'Delegates attend the conference of the U.N. Security Council at the U.N. headquarters in New York City, July 9, 2010. The U.N. Security Council on Friday adopted a presidential statement on the sinking of the South Korean patrol combat corvette Cheonan in March. (Xinhua photo)'
UN condemns attack on Cheonan
: The Presidential Statement allows for a “double interpretation,” and does not blame or place consequences upon N.Korea
July 10, 2010
The President’s Statement adopted and circulated Friday (local time) by the United Nations Security Council on the Cheonan sinking was the product of an ongoing diplomatic compromise. It opened up the possibility for a “double interpretation,” allowing South Korea, the U.S., and Japan, which claim the sinking resulted from a “North Korean torpedo attack,” and North Korea, China, and Russia, which reject that explanation, to interpret it in whatever way they like. In summary, the statement ruled that the sinking resulted from an “attack,” but did not specify who carried out that attack. So the international community’s discussion on the sinking comes to an end with the adoption of this statement, but with no point of contact found between the two positions, it has become impossible to conclude the debate once and for all. “Competing interpretations” appear to be inevitable in the days ahead as well. This is why it is difficult to make any clear predictions on how the political situation on the Korean Peninsula will unfold, including whether the six-party talks will resume sooner rather than later.
An official with South Korea’s Ministry of Foreign Affairs and Trade said Friday that the statement “included all the intended key elements” and that it was a “satisfactory outcome.” They have claimed a “diplomatic success” for four reasons. First, Paragraphs 2-7 of the statement twice emphasizes that the sinking of the Cheonan was caused by an “attack,” and “deplores” and “condemns” this. Second, Item 5 expresses “deep concern” in view of the findings of the joint civilian-military investigation team stating that responsibility for the Cheonan’s sinking lies with North Korea. Third, Paragraph 8 emphasized the importance of preventing such attacks and acts of hostility. Fourth, paragraph 4 urges appropriate and peaceful measures against those responsible for the incident.
However, other interpretations differing from that of the South Korean government are also possible. A case in point is Paragraph 9, which states that the UNSC takes into account North Korea’s response that it had nothing to do with the incident, as well as the response from other concerned countries. In essence, the claims of North Korea and South were presented side by side, albeit with differences in the amount of space allotted to them, which actually leaves North Korea with the margin to use this as an “acquittal.” This is why observers are calling the statement, as Inje University professor Kim Yeon-chul put it, “a failure of South Korean diplomatic efforts that had the goal of ‘coaxing out a unified response from the international community’ by referring the matter to the UNSC.”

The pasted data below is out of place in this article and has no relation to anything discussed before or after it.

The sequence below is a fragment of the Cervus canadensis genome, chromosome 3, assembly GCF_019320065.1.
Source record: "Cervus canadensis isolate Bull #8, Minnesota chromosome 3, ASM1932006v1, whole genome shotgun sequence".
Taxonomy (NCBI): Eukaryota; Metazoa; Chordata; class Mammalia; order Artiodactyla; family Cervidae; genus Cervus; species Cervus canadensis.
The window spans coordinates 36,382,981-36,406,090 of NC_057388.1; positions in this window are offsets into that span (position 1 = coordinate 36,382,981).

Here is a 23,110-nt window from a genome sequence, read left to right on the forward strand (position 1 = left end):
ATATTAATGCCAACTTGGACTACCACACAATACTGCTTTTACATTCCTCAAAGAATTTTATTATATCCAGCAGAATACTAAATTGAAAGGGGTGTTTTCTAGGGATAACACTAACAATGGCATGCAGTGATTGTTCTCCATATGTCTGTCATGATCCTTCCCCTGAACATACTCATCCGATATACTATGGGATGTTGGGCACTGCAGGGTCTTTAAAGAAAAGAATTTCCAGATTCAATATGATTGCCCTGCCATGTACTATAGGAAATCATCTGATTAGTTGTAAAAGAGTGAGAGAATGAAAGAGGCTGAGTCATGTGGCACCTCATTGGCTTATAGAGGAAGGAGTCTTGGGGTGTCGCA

As a result, it has also become unclear whether the conclusion of UNSC discussions will lead to an early resolution of the Cheonan situation and a resumption of the six-party talks. The possibility exists that the controversy over the cause of the sinking will reignite among the concerned countries, including North Korea and South Korea.
However, attention must also be paid to the fact that the President’s Statement did not provide any basis for additional measures against North Korea. Indeed, even though the statement urged “appropriate and peaceful measures” against those responsible, it did not specify who should carry out such measures. In Paragraph 10, it also encouraged “the settlement of outstanding issues on the Korean peninsula by peaceful means” in order to resume direct dialogue and discussions through appropriate channels as soon as possible, which in some sense could be seen as a curb on additional hard-line measures against North Korea from South Korea, the U.S., or Japan. This gives some indication of traces of “Chinese diplomacy,” as well as strategic adjustments by the U.S. and China to prevent the political situation on the Korean Peninsula from deteriorating further.
Analysts are predicting that the future course of the political situation on the Peninsula will become clearer with the South Korea-U.S. “2 plus 2” summit between foreign and defense ministers in Seoul on July 21 and the ASEAN Regional Forum to take place in the Vietnamese capital of Hanoi on July 21 to 23. The general view among experts is that the keys to whether the situation will stabilize in the near future and dialogue will begin again are the strategic coordination by the U.S. and China and the question of whether North Korea and South Korea refrain from additional aggression.
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